infeasible to tamper with the document without showing evidence of tampering, for
example by sending a warning.

Section 51(1)(b) read with s 51(2) of the Act provides that a certificate evidencing
any certificated securities of a company may be signed by electronic means by
two persons authorised by the companys board (ie, electronic share certificates).
Also consider s 12(5): Signing reservation of name notice; s13(1): Signing a
memorandum of incorporation; s 30(3)(c): Signing annual financial statements; s
58(2)(a): Signing a proxy appointment; s 61(3): Signed demand for a shareholder
meeting (eg electronically signed e-mail using an issued digital certificate); s
73(8): Signed minutes of a board meeting; s 77(3)(a) and (d): Director liability as
a consequence of signing anything on behalf of a company; and s 101(5): Signed
offers.
Digital certificates and the magistrates courts rules
The updated magistrates courts rules provide in r 1 for signature to include
an advanced electronic signature as defined in the ECT Act, and provides
that this also applies to sign, signing and signed.

Other legislation

Other legislation also requires signatures and, in such instances, it is worth


considering the applicability of the ECT Act and the use of advanced electronic
signatures.

However, there are instances when, in law, the use of an advanced electronic
signature is not permitted. The ECT Act envisages this and only allows the use of
advanced electronic signatures when the law does not specify the type of
signature required (s 13(1) of the ECT Act). For example, s 2 of the Wills Act 7 of
1953 provides that no executed will is valid unless signed at the end thereof by
the testator. Sign is defined in s 1 of the Wills Act to include the making of
initials and, only in the case of the testator, the making of a mark, and signature
has a corresponding meaning. (For information on other exclusions, see S Snail
Electronic contracting in South Africa e-contracts in S Papadopoulos & S Snail
(eds) Cyberlaw @ SA III: The law of the internet in South Africa (Pretoria: Van
Schaik 2012) at 51 Editor.)

Electronic notarisation, acknowledgment and certification under the ECT


Act

Where a law requires a signature, statement or document to be notarised,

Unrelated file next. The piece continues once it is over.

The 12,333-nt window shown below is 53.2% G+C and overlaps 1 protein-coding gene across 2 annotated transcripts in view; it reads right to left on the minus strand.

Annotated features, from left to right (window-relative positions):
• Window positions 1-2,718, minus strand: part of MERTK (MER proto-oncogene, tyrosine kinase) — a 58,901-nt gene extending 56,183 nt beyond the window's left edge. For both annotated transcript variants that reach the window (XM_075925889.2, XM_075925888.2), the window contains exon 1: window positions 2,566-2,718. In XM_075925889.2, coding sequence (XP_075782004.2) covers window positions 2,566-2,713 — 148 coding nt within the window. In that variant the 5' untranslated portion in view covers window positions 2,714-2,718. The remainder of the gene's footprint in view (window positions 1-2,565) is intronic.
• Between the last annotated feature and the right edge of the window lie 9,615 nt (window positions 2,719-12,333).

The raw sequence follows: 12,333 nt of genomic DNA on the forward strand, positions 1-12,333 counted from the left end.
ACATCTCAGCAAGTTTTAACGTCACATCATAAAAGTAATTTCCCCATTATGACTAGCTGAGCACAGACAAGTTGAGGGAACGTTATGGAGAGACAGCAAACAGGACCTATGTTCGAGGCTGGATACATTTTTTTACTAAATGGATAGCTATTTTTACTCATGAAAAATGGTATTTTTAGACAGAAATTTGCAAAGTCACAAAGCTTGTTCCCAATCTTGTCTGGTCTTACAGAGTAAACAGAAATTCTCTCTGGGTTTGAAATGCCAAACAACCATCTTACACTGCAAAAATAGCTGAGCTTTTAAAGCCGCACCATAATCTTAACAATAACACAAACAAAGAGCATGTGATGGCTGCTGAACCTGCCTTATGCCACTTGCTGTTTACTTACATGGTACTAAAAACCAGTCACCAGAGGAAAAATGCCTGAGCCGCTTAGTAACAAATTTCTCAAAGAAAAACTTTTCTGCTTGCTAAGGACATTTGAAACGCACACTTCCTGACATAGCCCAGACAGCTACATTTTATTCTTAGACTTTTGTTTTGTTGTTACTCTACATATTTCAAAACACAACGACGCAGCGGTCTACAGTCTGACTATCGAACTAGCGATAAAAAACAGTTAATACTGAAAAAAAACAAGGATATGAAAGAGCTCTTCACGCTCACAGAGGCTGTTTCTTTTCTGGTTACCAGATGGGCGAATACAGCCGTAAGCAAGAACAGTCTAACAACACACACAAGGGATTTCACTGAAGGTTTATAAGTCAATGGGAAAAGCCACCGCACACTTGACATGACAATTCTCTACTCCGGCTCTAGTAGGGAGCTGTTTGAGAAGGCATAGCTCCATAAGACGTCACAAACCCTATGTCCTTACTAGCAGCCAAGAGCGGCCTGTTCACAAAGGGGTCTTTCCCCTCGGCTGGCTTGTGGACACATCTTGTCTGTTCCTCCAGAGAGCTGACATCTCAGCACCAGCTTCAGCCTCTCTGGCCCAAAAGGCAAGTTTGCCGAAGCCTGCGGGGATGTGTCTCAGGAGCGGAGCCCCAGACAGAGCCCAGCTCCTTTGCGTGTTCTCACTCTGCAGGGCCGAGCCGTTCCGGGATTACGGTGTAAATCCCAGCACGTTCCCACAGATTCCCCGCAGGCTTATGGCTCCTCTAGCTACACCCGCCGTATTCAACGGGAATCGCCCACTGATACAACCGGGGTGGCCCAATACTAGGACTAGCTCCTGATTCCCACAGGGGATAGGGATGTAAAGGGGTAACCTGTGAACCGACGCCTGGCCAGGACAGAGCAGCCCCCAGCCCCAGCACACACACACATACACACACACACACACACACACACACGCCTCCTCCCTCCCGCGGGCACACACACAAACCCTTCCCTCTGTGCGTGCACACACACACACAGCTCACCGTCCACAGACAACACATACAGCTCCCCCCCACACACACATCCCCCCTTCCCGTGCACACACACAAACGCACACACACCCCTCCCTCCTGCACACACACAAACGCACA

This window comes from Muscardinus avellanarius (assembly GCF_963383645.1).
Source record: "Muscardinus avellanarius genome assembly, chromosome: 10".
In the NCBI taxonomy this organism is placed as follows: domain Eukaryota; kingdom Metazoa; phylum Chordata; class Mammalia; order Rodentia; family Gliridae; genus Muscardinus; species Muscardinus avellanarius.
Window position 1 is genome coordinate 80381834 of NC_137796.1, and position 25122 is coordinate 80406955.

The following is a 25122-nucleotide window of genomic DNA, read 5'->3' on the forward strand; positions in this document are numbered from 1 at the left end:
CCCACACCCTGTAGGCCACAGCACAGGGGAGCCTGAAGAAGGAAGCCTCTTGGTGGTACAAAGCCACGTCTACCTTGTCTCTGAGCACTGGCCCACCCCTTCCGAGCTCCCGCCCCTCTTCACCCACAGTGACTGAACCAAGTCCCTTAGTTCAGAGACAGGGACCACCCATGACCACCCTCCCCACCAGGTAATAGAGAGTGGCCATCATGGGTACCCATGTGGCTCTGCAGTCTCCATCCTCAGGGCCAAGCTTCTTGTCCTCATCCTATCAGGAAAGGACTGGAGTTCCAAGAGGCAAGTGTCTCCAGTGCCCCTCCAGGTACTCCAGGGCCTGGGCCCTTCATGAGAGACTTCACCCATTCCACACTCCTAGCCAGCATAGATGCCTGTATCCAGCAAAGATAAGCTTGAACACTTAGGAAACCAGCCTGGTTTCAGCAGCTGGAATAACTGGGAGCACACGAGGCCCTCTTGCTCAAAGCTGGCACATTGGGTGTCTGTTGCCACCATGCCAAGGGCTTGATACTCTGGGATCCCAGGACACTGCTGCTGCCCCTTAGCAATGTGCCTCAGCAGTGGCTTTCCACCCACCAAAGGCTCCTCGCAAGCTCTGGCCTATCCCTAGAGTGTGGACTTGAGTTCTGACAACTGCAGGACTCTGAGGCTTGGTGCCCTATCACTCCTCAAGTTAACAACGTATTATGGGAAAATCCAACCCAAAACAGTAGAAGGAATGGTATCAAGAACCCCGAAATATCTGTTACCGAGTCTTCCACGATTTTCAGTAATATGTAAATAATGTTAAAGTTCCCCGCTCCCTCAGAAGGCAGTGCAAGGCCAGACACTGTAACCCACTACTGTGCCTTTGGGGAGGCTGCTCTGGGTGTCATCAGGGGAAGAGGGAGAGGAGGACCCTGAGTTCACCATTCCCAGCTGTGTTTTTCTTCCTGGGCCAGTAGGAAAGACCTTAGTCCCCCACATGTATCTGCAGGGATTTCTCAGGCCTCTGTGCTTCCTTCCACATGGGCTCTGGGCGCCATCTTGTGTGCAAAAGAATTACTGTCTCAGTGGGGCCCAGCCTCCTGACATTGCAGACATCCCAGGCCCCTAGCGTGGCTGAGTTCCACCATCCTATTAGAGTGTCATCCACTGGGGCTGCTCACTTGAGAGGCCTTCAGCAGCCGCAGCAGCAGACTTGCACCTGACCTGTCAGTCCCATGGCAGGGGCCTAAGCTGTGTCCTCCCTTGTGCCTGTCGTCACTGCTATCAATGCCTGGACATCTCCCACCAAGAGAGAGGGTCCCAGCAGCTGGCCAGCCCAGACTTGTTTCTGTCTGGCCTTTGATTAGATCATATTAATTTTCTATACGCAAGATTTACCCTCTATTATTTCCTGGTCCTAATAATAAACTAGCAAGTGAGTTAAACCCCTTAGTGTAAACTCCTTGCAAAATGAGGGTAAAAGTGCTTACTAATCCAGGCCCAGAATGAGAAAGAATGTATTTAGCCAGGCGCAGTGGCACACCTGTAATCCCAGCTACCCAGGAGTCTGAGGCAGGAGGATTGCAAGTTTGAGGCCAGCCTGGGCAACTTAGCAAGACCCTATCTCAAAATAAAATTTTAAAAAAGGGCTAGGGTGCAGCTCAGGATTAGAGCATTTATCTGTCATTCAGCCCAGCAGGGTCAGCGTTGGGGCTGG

acknowledged, verified or made under oath, that requirement is met if the
advanced electronic signature of the person authorised to perform those acts is
attached to, incorporated in or logically associated with the electronic signature or
data message (s 18(1) of the ECT Act). This is relevant for admitted attorneys,
who are ex officio commissioners of oaths.

Where a law requires or permits a person to provide a certified copy of a


document and the document exists in paper or other physical form, that
requirement is met if an electronic copy of the document is certified to be a true

copy thereof and the certification is confirmed by the use of an advanced


electronic signature (s 18(3) of the ECT Act).

Transacting online

As stated above, most computer systems require some form of access control. Most
common is the username and password combination, which can be too risky when
business risks are high. Take for example conveyancing online, namely the
electronic communication of bond information (eg instruction, re-instruction, not taken
up (NTU), acknowledgment, milestone status, payment advice and rating files)
between the home loan divisions of banks and their panels of conveyancing
attorneys. In a conveyancing transaction one cannot run the very real risk of allowing
fraud to be committed as a result of unauthorised data access, data manipulation and
leakage, and misuse of access by unknown persons. The companies involved need
to know with a degree of certainty who is accessing their computer systems online,
and need for those persons to take responsibility for that which they do online with
them. It should also provide those companies with a level of confidence that only
personnel authorised to communicate electronically on the companys behalf can in
fact do so. Standard components of a sound security solution include authentication
that makes use of encryption technologies; that is, digital certificates. (Examples of
other components not dealt with here, but which are also important, include firewalls,
anti-virus scanners, content security management, intrusion-prevention systems,
virtual private networks and security-incident and event-manager tools).

Public and private key cryptography

Digital certificates, as already stated, make use of public and private key
cryptography. This means using standard Microsoft computer programme
functionality: Two data keys are generated on the digital certificate holders
computer. These keys are mathematically related to each other (sometimes
referred to as asymmetric encryption). One data key is called the private key and
the other the public key. It is mathematically infeasible, using the best computing
power available today, to break the algorithms used to create these keys. The
private key is required to be kept private and is not to be shared with anyone and
is usually stored in the browser of a computer or on a cryptographic memory stick.

The digital certificate is simply a piece of data that lists the public key and identifies